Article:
when did respect die???

“Above all, don’t lie to yourself.
The man who lies to himself and listens to his own lie comes to a point that he
cannot distinguish the truth within him,
or around him, and so loses all respect for himself and for others.
And having no respect he ceases to love.”

Fyodor Dostoevsky, The Brothers Karamazov

“It may be important to great thinkers to examine the world,
to explain and despise it.
But I think it is only important to love the world, not to despise it,
not for us to hate each other, but to be able to regard the world and ourselves
and all beings with love, admiration and respect.”

Hermann Hesse

“He drew a circle that shut me out-
Heretic, rebel, a thing to flout.
But love and I had the wit to win:
We drew a circle and took him In!”

Edwin Markham

This quote by Edwin Markham…it was one of my favorite quotes… or better yet,
it actually became a sort of life rule that I kept close to my heart when I was in high school…
way back in the mid 70’s when I first found it.

It is a quote by Edwin Markham (April 23, 1852 – March 7, 1940)
He was a poet, as well as an American poet laureate, hailing from Oregan.
He was a prolific writer with most of his work coming from the years between 1923-1931.

This quote came racing back to my thoughts yesterday after a little incident I witnessed
at my local grocery store.

Let’s think of where I live.

I live in what is considered to be a small town.
We are about an hour west of Atlanta, give or take the traffic.
Yet we are a college town.
And we are what some might consider to be a sleeper community of Atlanta.
Meaning, folks drive back and forth to the big city in order to work.

We have big businesses but we still have a cattle sale barn that operates every Monday.
It’s where the local farmers bring their animals each week to show and sell…
So yes, we have pastures, cows, goats, sheep, bulls and yet we also have
global industry, a major hospital, a Division II college, and two nationally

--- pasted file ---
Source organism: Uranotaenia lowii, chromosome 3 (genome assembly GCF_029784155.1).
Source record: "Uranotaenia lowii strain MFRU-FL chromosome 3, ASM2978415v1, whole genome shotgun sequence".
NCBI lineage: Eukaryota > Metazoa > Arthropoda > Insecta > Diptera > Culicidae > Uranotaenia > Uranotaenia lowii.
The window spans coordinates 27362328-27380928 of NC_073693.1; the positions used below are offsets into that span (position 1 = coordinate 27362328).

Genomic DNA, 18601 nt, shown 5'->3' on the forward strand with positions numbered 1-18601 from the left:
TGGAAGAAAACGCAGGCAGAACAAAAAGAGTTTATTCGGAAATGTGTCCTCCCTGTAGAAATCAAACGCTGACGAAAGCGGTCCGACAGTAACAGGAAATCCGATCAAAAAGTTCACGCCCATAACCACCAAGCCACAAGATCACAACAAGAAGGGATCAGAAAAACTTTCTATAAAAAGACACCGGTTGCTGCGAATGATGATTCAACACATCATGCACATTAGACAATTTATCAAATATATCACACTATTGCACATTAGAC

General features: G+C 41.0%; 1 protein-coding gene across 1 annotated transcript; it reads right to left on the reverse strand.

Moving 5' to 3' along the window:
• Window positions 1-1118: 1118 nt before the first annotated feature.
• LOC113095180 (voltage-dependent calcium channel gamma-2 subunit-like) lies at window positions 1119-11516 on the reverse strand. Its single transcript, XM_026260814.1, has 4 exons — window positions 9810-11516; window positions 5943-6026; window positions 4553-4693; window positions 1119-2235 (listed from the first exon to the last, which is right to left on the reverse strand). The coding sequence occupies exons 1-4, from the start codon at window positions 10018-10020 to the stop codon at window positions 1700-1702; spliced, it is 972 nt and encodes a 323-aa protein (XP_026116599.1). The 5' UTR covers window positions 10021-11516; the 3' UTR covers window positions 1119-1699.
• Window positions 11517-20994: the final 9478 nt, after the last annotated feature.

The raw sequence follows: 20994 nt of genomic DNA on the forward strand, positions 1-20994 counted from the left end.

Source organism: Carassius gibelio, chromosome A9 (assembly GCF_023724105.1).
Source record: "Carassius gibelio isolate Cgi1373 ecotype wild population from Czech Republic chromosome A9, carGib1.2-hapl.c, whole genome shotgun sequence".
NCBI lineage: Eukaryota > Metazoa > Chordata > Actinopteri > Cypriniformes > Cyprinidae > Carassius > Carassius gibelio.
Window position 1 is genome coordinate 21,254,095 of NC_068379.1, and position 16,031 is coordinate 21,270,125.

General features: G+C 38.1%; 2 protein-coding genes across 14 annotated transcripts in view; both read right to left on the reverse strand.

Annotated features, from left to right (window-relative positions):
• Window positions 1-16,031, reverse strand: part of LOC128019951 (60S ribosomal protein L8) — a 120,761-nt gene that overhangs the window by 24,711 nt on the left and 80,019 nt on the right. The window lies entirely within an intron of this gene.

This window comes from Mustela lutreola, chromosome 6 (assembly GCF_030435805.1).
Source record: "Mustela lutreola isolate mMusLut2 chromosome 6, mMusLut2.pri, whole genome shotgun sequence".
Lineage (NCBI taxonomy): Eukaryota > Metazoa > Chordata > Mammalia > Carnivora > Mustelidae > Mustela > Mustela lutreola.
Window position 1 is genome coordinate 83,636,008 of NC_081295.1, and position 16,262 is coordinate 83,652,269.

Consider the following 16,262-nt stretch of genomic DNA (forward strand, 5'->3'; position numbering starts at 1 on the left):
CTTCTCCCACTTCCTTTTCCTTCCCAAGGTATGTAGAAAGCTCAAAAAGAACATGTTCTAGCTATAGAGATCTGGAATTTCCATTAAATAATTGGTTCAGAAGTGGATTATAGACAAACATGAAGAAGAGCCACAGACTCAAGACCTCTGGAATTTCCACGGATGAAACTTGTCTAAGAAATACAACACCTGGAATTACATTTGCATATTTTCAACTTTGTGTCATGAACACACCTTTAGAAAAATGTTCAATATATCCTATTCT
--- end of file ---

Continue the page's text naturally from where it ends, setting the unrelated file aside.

recognized school systems…

Our town is a good town.
A small town with rural charm along with a comfortable modern feel.

So yesterday afternoon, I ran to the grocery store, our local Publix.
As I made my way to the door, pulling my mask over my face, I saw an older woman,
in her 80’s pushing her cart out of the store.
She was sporting a Trump 2020 t-shirt along with a black Trump 2020 face mask…
smartly accenting her jean skirt and sneakers.

I noticed out of the corner of my eye an elderly gentleman approaching us pushing another
grocery cart…he was bent over with age and I surmised he was her husband.

She told me she wanted to tell me something.

As she was an older woman and I have a deep respect for older folks,
I knew I needed to pay attention to what she wanted to tell me.

I don’t care what race, creed, or religion an older person might be,
they will always have my respect.
That’s how I was raised.

I might be almost 61 myself but I will always respect those who are older than I am.

No matter who they may be or where they may come from…be they humble
beings or more well do to…our elderly population are our treasures.
They have lived through so much, be it good or bad, and they have so much to
teach each one of us.

So when one of that generation tells me they have something to tell me,
I’m all ears.

This very southern gentile woman begins to tell me that a young man…
she told me his race, but to be honest I couldn’t make out exactly what she said
given the muffled voice coming from under her mask,
I could have easily assumed she was referring to a black male, but I’m just sticking with
young male…

This young male saw her shirt and mask and told her to her face that she was a
“fucking racist.”

Suddenly I felt a sick feeling hitting my stomach like a brick.

That could have once been my grandmother.
For some punk to call my own grandmother a “fucking” anything would have